It was my far one of the scariest things I've had to do, but it went as well as I hoped. 💖
Thank you to my mum (and all of my friends) for not judging me, loving me, and being proud of who I am. pic.twitter.com/c8PGtKJHZT
— Suz Ellis 🍑 (@redhotsuz) April 14, 2019
Tips for Coming Out as a Sex Worker:
Read stories of other folks who’ve come out as sex workers
Reading other people’s coming out experiences was the single most important thing to helping me come out to my mum. It helped me visualize how I would say what I needed to say, show me the variety of similar situations in different contexts, and allowed me to hope for the best. Hearing stories from other workers made me feel connected to the community, which gave me the strength to come out. Here’s what I found the most helpful:
- Thriving in Sex Work by Lola Davina
- Lola Davina’s book is THE sex work handbook, and I recommend it to anyone in sex work, and anyone looking to enter the industry. The chapter “Shame: An Introduction” talks about how stigma can affect us, and how we can deal with coming out and being outed. I probably read page 67 (Heartfelt Advice: How to Come Out) 20 times over the night before I came out to my mum.
- Coming Out like a Porn Star
- This wonderful book is a compilation of essays by porn professions, talking about their experiences coming out to their family, friends and communities. Edited by Jiz Lee, the book covers a range of perspectives from across the industry. It’s nothing but valuable to if you’re looking for confidence or solace in your own situations.
- Search “coming out sex work” on Twitter, and you’ll find a slew of conversations that can help you find some comfort in your community. You can broaden your search to the entire sex work industry, or find your niche group, like Darwin escorts, to find fellow workers who share similar experiences to your part of the industry. If you’re active on Twitter, tweet out asking for mutuals to share their own stories with you.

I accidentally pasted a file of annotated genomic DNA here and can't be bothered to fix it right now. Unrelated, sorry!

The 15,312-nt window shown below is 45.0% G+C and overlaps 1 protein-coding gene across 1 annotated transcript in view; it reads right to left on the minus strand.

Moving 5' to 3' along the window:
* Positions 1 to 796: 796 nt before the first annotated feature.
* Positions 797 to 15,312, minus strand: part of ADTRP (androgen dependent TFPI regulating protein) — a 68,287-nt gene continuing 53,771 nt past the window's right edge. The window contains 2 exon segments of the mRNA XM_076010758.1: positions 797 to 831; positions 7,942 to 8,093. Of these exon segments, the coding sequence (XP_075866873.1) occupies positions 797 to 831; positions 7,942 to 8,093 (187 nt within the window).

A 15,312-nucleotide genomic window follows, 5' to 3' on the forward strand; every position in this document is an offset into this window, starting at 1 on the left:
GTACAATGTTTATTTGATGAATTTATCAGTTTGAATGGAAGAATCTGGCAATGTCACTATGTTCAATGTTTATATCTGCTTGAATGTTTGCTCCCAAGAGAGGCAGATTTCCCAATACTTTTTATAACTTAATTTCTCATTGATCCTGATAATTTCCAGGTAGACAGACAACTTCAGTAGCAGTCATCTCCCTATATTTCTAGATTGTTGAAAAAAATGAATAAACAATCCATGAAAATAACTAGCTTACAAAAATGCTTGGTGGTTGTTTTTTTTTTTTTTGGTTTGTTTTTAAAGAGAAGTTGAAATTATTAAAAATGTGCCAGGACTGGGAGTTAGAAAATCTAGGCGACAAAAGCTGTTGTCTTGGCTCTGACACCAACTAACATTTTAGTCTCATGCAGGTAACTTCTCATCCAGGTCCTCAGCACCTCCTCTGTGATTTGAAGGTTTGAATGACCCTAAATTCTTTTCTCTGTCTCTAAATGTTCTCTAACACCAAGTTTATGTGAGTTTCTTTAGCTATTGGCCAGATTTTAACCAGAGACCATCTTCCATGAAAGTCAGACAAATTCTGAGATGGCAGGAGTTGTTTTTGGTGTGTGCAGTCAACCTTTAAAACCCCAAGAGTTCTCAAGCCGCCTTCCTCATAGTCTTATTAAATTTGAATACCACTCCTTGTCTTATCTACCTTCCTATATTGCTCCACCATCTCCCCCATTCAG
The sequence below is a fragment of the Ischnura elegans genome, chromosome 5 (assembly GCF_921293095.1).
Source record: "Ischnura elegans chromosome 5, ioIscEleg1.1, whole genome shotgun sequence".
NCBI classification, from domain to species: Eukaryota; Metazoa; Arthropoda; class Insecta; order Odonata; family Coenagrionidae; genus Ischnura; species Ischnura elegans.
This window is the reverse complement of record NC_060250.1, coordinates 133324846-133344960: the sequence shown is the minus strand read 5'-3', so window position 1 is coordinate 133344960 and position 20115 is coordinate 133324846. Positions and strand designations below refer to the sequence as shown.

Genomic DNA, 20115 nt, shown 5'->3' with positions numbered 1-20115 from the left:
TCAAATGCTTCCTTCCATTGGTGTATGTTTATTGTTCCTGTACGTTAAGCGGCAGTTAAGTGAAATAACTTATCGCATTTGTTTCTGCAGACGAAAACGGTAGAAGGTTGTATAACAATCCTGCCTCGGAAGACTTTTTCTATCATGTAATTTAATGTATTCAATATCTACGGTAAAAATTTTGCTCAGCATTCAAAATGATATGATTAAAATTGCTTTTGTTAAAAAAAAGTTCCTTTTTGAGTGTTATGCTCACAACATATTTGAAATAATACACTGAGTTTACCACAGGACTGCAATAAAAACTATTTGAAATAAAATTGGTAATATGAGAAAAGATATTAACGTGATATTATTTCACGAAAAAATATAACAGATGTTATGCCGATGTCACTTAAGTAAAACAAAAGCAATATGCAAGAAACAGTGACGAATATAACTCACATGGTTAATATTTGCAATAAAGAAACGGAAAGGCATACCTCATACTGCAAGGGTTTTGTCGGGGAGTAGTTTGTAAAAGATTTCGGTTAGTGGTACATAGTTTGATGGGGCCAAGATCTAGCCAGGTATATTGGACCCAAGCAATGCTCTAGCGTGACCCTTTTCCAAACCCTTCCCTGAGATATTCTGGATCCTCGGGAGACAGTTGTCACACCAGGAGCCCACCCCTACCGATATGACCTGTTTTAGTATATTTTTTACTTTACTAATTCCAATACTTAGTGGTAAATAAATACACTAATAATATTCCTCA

Remember who loves you
Coming out to someone important to you can feel daunting; it’s always easiest to imagine all the worst case scenarios. Try focusing on the people that love and support you in your life who already know about what you do to counteract the negative possibilities floating through your head. When I was nervous about coming out to my mum, I thought about all the wonderful people who love me regardless of what I do.
If you’re not out to anyone in your life yet, I support you.
Rip it off
I rarely have a hard time speaking my mind, but when I came out to my mum I was so petrified I found it hard to speak. Adrenaline was coursing through me, my palms were sweaty, and I almost thought I couldn’t go through with it because I was feeling so incredibly anxious. When I finally started the conversation, I had to blurt out what I needed to say through ugly sobs and hyperventilating. But I got there. I made it through. If you’re in the moment and you don’t think you can say what you need to say in one go, or coherently, once you start talking, it gets easier. Just keep pushing through, even if the first couple sentences aren’t as eloquent as you imagined in your head.
Whether you’re a pro-domme, cam girl, body rubbing babe, international companion of mystery, or a Canberra escort, I hope this post could make you feel slightly more prepared to come out to your person, or people, should you want to.
This post was sponsored but as always, all writing and opinions are my own!